How Money is Being Gamified
Sunday, April 3, 2022
Brands have been using gamification to guide their users to achieve their goals for years. Hitting your 10,000 steps for the day feels great, but what happens when you apply the same goal-setting mechanics to your personal finances?
Money is being gamified more and more as we move into a digital age. Gamification is the process of taking game design elements or game mechanics and applying them to other areas of life, such as in this case, investments, saving, and payments.
This can be done in a fun and engaging way to encourage users to participate. In this blog, we will explore some examples of how companies are gamifying money in interesting ways.
Let's take a look at three gamified finance apps that are successfully enhancing financial interactions with gamification.
First up we have Raiz. Saving is a financial behavior that can be a difficult habit to form, especially if you're looking to do it consistently.
But being able to save money and invest at the same time can seem like a completely far-fetched idea.
Raiz is an app that rounds up your spending and invests the difference into a diversified portfolio of your choosing.
This incremental investment approach helps with building wealth at a faster rate than the long game of having the same amount slowly accrue interest within a savings account.
Their gamification approach not only utilizes user-targeted notifications like how your investment behavior relates to other uses of the same age for example.
But also relies on attractive visuals to provide the average user with financial literacy, like the use of dynamic graphs and projections.
This level of financial gamification, accessibility, and financial education has been previously detached and seemingly unapproachable nature to the common user.
Raiz uses your financial data to make your money work towards your savings goals. Acting almost as a pocket financial advisor on the matter of approachable stock market investments. Closing the gap that makes saving money and investing feel achievable by the broader demographic.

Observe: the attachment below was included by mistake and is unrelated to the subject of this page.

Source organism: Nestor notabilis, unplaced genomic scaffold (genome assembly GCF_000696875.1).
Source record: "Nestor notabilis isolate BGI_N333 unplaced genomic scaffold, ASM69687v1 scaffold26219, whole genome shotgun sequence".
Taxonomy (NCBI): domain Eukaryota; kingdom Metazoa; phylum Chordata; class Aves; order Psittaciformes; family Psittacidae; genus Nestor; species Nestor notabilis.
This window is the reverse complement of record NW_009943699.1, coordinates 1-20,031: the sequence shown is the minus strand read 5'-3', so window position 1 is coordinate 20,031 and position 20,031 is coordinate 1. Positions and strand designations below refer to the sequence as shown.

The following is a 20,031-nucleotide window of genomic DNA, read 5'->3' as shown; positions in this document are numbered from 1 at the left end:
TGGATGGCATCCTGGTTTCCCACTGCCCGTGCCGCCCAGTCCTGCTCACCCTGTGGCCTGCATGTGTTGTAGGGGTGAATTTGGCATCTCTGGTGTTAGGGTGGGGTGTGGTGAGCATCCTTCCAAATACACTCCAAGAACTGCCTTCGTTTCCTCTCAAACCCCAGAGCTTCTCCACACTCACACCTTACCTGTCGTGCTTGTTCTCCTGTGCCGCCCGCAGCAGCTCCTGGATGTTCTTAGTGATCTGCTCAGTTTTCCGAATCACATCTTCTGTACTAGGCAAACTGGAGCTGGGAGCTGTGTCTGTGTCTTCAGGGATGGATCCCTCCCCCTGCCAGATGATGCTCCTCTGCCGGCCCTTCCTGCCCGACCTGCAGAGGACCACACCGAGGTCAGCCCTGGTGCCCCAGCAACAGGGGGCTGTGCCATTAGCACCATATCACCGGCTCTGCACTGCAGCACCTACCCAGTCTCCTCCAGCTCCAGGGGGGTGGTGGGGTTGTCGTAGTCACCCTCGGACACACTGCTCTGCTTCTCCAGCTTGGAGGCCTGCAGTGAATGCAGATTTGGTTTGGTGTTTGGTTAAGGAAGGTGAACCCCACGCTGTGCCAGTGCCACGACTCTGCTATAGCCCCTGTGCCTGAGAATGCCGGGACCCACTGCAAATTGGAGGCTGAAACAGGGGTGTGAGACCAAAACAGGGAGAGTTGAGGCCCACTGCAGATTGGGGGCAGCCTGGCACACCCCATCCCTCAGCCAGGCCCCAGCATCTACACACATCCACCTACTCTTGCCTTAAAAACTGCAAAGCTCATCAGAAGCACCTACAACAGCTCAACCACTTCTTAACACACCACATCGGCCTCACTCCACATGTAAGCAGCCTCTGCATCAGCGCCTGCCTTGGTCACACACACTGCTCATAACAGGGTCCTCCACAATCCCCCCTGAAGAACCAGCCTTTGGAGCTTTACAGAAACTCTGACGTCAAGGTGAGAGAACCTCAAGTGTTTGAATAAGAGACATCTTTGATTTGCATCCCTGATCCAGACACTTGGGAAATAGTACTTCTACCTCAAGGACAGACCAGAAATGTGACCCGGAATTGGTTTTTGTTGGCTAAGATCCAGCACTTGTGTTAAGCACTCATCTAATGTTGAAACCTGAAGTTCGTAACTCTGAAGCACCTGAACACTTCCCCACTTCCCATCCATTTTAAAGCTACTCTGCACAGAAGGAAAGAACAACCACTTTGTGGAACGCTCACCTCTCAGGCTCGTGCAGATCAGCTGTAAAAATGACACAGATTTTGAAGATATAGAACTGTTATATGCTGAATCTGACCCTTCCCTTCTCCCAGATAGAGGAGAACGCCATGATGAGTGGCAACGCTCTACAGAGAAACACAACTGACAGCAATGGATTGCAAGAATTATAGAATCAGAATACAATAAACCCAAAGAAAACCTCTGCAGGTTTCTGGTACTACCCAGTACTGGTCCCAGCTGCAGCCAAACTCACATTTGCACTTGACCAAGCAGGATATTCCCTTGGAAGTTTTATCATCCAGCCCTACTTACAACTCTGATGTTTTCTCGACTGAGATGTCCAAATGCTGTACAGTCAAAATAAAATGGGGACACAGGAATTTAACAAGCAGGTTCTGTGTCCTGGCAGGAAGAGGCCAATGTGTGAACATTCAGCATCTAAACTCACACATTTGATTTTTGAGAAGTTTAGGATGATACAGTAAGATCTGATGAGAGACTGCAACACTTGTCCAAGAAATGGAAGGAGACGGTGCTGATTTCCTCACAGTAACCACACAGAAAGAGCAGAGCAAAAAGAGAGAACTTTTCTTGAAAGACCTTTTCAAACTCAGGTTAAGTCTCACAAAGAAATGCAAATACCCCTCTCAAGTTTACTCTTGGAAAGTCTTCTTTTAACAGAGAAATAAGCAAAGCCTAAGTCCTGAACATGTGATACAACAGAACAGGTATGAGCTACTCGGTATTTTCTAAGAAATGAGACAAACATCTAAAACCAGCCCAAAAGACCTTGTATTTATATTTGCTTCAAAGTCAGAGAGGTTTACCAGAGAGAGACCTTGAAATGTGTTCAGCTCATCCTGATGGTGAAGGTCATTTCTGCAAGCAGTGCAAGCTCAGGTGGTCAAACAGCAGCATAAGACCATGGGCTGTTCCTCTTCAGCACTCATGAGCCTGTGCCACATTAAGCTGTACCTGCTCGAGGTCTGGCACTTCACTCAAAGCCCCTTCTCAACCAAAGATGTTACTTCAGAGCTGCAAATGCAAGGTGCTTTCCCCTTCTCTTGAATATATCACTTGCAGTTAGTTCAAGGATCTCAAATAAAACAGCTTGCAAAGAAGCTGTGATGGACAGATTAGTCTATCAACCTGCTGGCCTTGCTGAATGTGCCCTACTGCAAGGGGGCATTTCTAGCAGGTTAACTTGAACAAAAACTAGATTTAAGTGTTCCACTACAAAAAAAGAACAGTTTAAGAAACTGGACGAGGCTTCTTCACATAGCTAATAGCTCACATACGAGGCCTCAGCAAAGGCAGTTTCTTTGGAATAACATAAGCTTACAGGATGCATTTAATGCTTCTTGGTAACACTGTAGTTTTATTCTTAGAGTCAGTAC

Next up we have Mint. since the development of money, humans have embarked on the never-ending quest to create the perfect budget.
Now we're not saying that Mint has done it but it looks pretty damn good.
Everything that motivates users is employed from financial goal-setting to tracking your spending. Mint has provided a thorough easy-to-use and understand application that's visually beautiful with its game-like elements.
But where Mint really stood out to us, is in its subscription tracking. As we've come to discover digital services more often than not utilize a subscription pricing model.
Now there's nothing wrong with using a subscription model for your payments but they're difficult to keep track of when you have so many.
With Mint personalized Mint sites, however, it tracks any increase across the various descriptions that you've most likely accumulated and lets you know how much they've increased by and how it impacts your personal finance goals.
Finally, we have Apple Pay. Now when it comes to spending, brands like Apple have applied gamification to their digital wallet by applying attractive, almost playful visuals and accessible spending reports through their digital wallet.
Spending has become quicker, easier, and almost more enjoyable than ever before with quick purchase accessibility via the iPhone or the Apple Watch.
But if we delve more into the psychological rewards of digital payment, it's interesting to consider the use of sound, haptic feedback, shapes, and colours applied in the Apple Wallet.
The use of a major lighthearted chime when a user pays for a product, as well as the use of haptic feedback and a pleasing green tick, triggers a brain's reward circuitry within the user's amygdala, resulting in a pleasure response.
This pleasure response is what's called a dopamine reward system which has been intelligently integrated into Apple's design of their users' payment experience.
So what do you think? Has gamification helped add more money to your bank account, made your financial goals easier, and your spending more enjoyable? And does gamification even belong in the financial world?
Can gamification truly change human behavior? We'd love to hear your thoughts in the comments. And as always, if you'd like to know more about gamification, check out our blogs here.